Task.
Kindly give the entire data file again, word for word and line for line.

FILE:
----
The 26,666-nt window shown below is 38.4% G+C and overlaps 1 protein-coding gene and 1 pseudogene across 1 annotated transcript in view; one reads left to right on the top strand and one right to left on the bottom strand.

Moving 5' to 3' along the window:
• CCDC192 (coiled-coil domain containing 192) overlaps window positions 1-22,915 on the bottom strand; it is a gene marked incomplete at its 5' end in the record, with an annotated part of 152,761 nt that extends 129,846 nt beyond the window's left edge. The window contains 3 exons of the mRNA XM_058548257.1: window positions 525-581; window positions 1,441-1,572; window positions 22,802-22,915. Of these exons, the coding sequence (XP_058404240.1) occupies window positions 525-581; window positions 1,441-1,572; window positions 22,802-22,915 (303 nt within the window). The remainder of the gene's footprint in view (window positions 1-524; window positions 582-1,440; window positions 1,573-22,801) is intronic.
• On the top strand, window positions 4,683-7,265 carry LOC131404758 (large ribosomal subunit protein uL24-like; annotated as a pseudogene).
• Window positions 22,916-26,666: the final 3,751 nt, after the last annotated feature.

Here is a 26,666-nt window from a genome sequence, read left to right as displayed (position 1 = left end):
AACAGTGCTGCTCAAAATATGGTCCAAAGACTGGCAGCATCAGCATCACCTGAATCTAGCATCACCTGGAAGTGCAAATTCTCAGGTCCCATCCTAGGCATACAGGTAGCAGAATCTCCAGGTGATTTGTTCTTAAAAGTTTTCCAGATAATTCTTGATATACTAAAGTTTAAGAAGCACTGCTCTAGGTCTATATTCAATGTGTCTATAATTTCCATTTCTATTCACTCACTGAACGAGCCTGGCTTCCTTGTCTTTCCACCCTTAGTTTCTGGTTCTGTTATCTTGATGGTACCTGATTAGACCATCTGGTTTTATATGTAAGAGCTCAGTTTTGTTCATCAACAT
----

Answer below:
The 26,666-nt window shown below is 38.4% G+C and overlaps 1 protein-coding gene and 1 pseudogene across 1 annotated transcript in view; one reads left to right on the top strand and one right to left on the bottom strand.

Moving 5' to 3' along the window:
• CCDC192 (coiled-coil domain containing 192) overlaps window positions 1-22,915 on the bottom strand; it is a gene marked incomplete at its 5' end in the record, with an annotated part of 152,761 nt that extends 129,846 nt beyond the window's left edge. The window contains 3 exons of the mRNA XM_058548257.1: window positions 525-581; window positions 1,441-1,572; window positions 22,802-22,915. Of these exons, the coding sequence (XP_058404240.1) occupies window positions 525-581; window positions 1,441-1,572; window positions 22,802-22,915 (303 nt within the window). The remainder of the gene's footprint in view (window positions 1-524; window positions 582-1,440; window positions 1,573-22,801) is intronic.
• On the top strand, window positions 4,683-7,265 carry LOC131404758 (large ribosomal subunit protein uL24-like; annotated as a pseudogene).
• Window positions 22,916-26,666: the final 3,751 nt, after the last annotated feature.

Here is a 26,666-nt window from a genome sequence, read left to right as displayed (position 1 = left end):
AACAGTGCTGCTCAAAATATGGTCCAAAGACTGGCAGCATCAGCATCACCTGAATCTAGCATCACCTGGAAGTGCAAATTCTCAGGTCCCATCCTAGGCATACAGGTAGCAGAATCTCCAGGTGATTTGTTCTTAAAAGTTTTCCAGATAATTCTTGATATACTAAAGTTTAAGAAGCACTGCTCTAGGTCTATATTCAATGTGTCTATAATTTCCATTTCTATTCACTCACTGAACGAGCCTGGCTTCCTTGTCTTTCCACCCTTAGTTTCTGGTTCTGTTATCTTGATGGTACCTGATTAGACCATCTGGTTTTATATGTAAGAGCTCAGTTTTGTTCATCAACAT